We also need to understand China’s real interests: they definitely want Tawang, the birthplace of the Dalai Lama, and probably not the whole of Arunachal Pradesh, which they call lower Tibet. But they will never tell us this. They are desperate to end Tibetan resistance to Han Chinese rule by taking all the Tibetan holy places and ensuring that the next Dalai Lama is under Chinese control. We should never support such a move – and must make it clear in closed-door meetings that India will never recognise a China-appointed Dalai Lama.

Unlike Pakistan, where our relationship is blighted by that country’s unremitting hatred of India (at least, as far as the Pakistani army is concerned), in China’s case the underlying cause of tension is not innate hostility (despite our humiliating defeat in the 1962 war), but the long-term power asymmetry that has gone unaddressed.

This asymmetry is what China wants to retain, and which Modi needs to correct. This correction is what China wants India to be deflected from through belligerent action.

When you are perceived as weak, bullies will try and intimidate you. And China is nothing if not a bully. This is what explains Chinese border incursions last September, just when President Xi Jinping paid a visit to India after Modi took over as PM; this is what is at play even now, as China’s official media keeps up a high-decibel anti-India chant, whether by warning him against visiting the north-east, and especially Arunachal Pradesh, or by alleging Modi is “playing little tricks” on the border.

This is typical Chinese strategy – to keep the other side off-balance by constantly trying to unsettle it with pinpricks or intimidation even while officially talking peace and good neighbourliness.

Last September, Modi appeared irritated that Xi’s visit was timed with a border incursion in the Chumar sector of Ladakh. He noted: “Yeh chhoti chhoti ghatnayen bade se bade sambandhon ko prabhavit kar deti hain. Agar daant ka dard ho to saara sharir kaam nahin karta hai”, The Times of India quoted Modi as telling Xi.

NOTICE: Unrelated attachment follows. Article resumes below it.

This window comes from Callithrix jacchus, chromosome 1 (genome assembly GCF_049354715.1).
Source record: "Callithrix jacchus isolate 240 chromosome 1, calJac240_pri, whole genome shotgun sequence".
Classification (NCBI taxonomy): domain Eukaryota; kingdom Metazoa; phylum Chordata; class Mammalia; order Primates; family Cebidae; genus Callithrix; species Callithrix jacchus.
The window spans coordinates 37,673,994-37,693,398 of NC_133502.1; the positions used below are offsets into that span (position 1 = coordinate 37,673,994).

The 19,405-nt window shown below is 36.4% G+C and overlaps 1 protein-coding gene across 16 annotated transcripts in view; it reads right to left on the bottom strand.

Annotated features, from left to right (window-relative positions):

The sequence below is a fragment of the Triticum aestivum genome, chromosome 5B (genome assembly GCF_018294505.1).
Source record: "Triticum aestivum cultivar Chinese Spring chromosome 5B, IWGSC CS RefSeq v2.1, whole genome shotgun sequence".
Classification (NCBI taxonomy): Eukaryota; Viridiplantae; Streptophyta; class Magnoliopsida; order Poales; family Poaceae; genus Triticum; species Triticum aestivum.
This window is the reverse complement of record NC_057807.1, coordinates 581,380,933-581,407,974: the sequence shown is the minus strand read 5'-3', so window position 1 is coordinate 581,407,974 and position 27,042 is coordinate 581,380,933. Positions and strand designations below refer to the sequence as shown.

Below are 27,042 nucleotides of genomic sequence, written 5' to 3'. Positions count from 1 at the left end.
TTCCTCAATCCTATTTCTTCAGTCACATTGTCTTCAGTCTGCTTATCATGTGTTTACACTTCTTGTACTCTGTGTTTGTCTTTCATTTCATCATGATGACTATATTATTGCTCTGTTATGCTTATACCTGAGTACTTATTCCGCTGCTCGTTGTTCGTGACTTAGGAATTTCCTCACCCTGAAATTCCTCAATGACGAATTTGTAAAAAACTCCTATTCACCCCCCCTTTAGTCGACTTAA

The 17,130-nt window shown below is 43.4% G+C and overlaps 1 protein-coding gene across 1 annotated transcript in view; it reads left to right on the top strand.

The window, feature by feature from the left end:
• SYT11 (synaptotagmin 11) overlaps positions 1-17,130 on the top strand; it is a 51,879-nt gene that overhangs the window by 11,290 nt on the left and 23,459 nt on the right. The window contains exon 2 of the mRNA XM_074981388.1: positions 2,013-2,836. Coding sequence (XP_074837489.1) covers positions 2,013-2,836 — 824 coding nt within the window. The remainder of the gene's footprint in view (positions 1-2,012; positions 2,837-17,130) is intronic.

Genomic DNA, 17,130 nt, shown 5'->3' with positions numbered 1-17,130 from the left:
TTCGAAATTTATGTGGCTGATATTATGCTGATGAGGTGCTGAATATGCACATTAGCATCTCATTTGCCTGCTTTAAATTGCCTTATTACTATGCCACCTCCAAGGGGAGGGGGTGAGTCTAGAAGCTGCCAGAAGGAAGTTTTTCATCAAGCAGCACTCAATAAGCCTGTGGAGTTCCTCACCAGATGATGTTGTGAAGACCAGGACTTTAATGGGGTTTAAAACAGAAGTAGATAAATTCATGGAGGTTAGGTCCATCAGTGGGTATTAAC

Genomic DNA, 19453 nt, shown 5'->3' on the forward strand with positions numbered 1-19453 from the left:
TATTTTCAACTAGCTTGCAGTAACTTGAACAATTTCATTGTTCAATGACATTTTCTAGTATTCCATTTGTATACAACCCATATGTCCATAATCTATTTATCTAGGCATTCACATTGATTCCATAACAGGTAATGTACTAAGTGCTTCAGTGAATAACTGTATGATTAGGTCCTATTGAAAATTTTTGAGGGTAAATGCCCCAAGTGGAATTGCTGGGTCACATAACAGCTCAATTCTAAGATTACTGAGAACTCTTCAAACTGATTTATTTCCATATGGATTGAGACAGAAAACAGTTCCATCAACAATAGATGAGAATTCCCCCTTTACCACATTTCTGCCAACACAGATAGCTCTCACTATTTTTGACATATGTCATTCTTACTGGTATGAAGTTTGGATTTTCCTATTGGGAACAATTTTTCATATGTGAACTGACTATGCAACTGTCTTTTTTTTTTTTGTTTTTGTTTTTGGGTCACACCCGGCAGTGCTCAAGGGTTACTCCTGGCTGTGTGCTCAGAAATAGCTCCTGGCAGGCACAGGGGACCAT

However, this time the government’s response seems to have been different. Even as the Chinese media upped the ante on Modi’s “little tricks”, the Foreign Secretary S Jaishankar ticked off the Chinese by protesting against their proposed investment in infrastructure in Pakistan-occupied Kashmir, and Modi himself met legislators from the north-east, including Arunachal Pradesh, to send a simple message to Beijing: two can play the game. Even as this shadow-boxing was on, Modi talked peace and poverty eradication as a joint India-China responsibility.

One hopes Modi and his China advisors have read Sun Tzu.

Top Naxal leader arrested: Kerala’s most wanted Maoist is a law graduate with IT diploma

A top Maoist leader, who was wanted in at least 20 cases in Kerala, his wife and three others, were arrested on Monday near Coimbatore in a “big breakthrough” for the police of four southern states.

Representational image. Reuters

Representational image. Reuters

But did you know that the Maoist leader who was the most wanted Naxal in Kerala is well-educated ? Roopesh, apart from being a Maoist, was also a law graduate with a diploma in Information Technology, according to reports.

Roopesh, before he became in charge of the Western Ghats zone of the Communist Party of India (Maoist) and the leader of the Maoist movement in Kerala with his wife, had initially joined the Communist Party of India (Marxist-Leninist), according to The New Indian Express.

His wife, Shyna, is a former Kerala High Court employee, intelligence officials told NDTV. Moreover, she came in the news in 2011 after she wrote a letter to Kerala CM Oommen Chandy, calling for action against police officials for allegedly harassing her 71-year-old mother and her two children, reported Indian Express.

The report also said that Roopesh had written a novel in 2013 which was published by two publishing houses in Kerala under the titles ‘Maoist’ and ‘Vasanthathile Poomarangal (Flowering trees of spring)’.

Their elder daughter Amy said that her father had gone into hiding in 2002 and her mother in 2008.

“As a daughter, I would support their struggles. I realise my parents’ struggle is also meant for me and my future. For me, they are the true leaders who remain dedicated to their cause,” Indian Express quoted Amy as saying.

Kerala Home Minister Ramesh Chennithala said on Monday night that the arrest of Roopesh and the others were made by Andhra police following a joint operation undertaken by Andhra, Kerala, Karnataka and Tamil Nadu police.

He said this was a “big breakthrough” and could be achieved due to ‘co-ordinated’ efforts of the four state governments.